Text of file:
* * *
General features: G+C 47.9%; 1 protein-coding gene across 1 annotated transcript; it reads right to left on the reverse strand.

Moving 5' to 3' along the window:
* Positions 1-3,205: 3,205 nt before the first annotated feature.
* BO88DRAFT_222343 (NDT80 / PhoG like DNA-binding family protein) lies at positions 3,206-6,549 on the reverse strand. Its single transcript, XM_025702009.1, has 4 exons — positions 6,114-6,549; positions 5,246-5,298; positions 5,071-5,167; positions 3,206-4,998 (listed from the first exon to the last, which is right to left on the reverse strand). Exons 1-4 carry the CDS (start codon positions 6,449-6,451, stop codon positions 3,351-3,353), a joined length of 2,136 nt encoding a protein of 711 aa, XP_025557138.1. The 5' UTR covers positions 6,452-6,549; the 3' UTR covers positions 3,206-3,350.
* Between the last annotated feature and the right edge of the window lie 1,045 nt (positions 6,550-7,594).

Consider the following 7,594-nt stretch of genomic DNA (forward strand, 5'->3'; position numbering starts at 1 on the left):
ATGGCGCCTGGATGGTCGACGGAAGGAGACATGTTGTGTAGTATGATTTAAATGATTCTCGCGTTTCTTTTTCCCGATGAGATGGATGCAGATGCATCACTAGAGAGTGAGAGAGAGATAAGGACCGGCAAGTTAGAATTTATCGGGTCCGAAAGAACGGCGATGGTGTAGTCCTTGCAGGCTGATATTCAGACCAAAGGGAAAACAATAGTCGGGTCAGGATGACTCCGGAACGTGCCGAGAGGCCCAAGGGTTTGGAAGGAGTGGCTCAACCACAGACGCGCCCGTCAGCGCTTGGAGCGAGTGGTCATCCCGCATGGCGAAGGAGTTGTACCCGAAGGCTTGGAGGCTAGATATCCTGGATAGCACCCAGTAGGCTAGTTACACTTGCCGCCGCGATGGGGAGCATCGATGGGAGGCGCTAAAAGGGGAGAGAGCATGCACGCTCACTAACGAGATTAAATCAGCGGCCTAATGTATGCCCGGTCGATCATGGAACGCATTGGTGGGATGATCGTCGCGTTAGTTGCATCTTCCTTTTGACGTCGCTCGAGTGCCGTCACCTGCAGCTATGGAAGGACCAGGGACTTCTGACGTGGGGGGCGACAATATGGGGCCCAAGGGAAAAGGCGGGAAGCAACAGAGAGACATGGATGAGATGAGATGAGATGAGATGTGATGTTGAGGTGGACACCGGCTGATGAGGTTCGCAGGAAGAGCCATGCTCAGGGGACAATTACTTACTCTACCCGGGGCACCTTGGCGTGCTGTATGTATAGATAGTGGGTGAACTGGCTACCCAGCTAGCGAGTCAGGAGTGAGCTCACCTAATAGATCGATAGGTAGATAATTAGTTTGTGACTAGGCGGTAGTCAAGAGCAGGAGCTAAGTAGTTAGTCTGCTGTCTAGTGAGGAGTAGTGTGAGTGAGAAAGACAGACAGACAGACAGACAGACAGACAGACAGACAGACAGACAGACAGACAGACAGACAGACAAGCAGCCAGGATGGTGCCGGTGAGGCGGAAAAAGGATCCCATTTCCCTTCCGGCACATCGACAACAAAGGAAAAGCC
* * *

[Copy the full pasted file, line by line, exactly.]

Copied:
General features: G+C 47.9%; 1 protein-coding gene across 1 annotated transcript; it reads right to left on the reverse strand.

Moving 5' to 3' along the window:
* Positions 1-3,205: 3,205 nt before the first annotated feature.
* BO88DRAFT_222343 (NDT80 / PhoG like DNA-binding family protein) lies at positions 3,206-6,549 on the reverse strand. Its single transcript, XM_025702009.1, has 4 exons — positions 6,114-6,549; positions 5,246-5,298; positions 5,071-5,167; positions 3,206-4,998 (listed from the first exon to the last, which is right to left on the reverse strand). Exons 1-4 carry the CDS (start codon positions 6,449-6,451, stop codon positions 3,351-3,353), a joined length of 2,136 nt encoding a protein of 711 aa, XP_025557138.1. The 5' UTR covers positions 6,452-6,549; the 3' UTR covers positions 3,206-3,350.
* Between the last annotated feature and the right edge of the window lie 1,045 nt (positions 6,550-7,594).

Consider the following 7,594-nt stretch of genomic DNA (forward strand, 5'->3'; position numbering starts at 1 on the left):
ATGGCGCCTGGATGGTCGACGGAAGGAGACATGTTGTGTAGTATGATTTAAATGATTCTCGCGTTTCTTTTTCCCGATGAGATGGATGCAGATGCATCACTAGAGAGTGAGAGAGAGATAAGGACCGGCAAGTTAGAATTTATCGGGTCCGAAAGAACGGCGATGGTGTAGTCCTTGCAGGCTGATATTCAGACCAAAGGGAAAACAATAGTCGGGTCAGGATGACTCCGGAACGTGCCGAGAGGCCCAAGGGTTTGGAAGGAGTGGCTCAACCACAGACGCGCCCGTCAGCGCTTGGAGCGAGTGGTCATCCCGCATGGCGAAGGAGTTGTACCCGAAGGCTTGGAGGCTAGATATCCTGGATAGCACCCAGTAGGCTAGTTACACTTGCCGCCGCGATGGGGAGCATCGATGGGAGGCGCTAAAAGGGGAGAGAGCATGCACGCTCACTAACGAGATTAAATCAGCGGCCTAATGTATGCCCGGTCGATCATGGAACGCATTGGTGGGATGATCGTCGCGTTAGTTGCATCTTCCTTTTGACGTCGCTCGAGTGCCGTCACCTGCAGCTATGGAAGGACCAGGGACTTCTGACGTGGGGGGCGACAATATGGGGCCCAAGGGAAAAGGCGGGAAGCAACAGAGAGACATGGATGAGATGAGATGAGATGAGATGTGATGTTGAGGTGGACACCGGCTGATGAGGTTCGCAGGAAGAGCCATGCTCAGGGGACAATTACTTACTCTACCCGGGGCACCTTGGCGTGCTGTATGTATAGATAGTGGGTGAACTGGCTACCCAGCTAGCGAGTCAGGAGTGAGCTCACCTAATAGATCGATAGGTAGATAATTAGTTTGTGACTAGGCGGTAGTCAAGAGCAGGAGCTAAGTAGTTAGTCTGCTGTCTAGTGAGGAGTAGTGTGAGTGAGAAAGACAGACAGACAGACAGACAGACAGACAGACAGACAGACAGACAGACAGACAGACAGACAGACAAGCAGCCAGGATGGTGCCGGTGAGGCGGAAAAAGGATCCCATTTCCCTTCCGGCACATCGACAACAAAGGAAAAGCC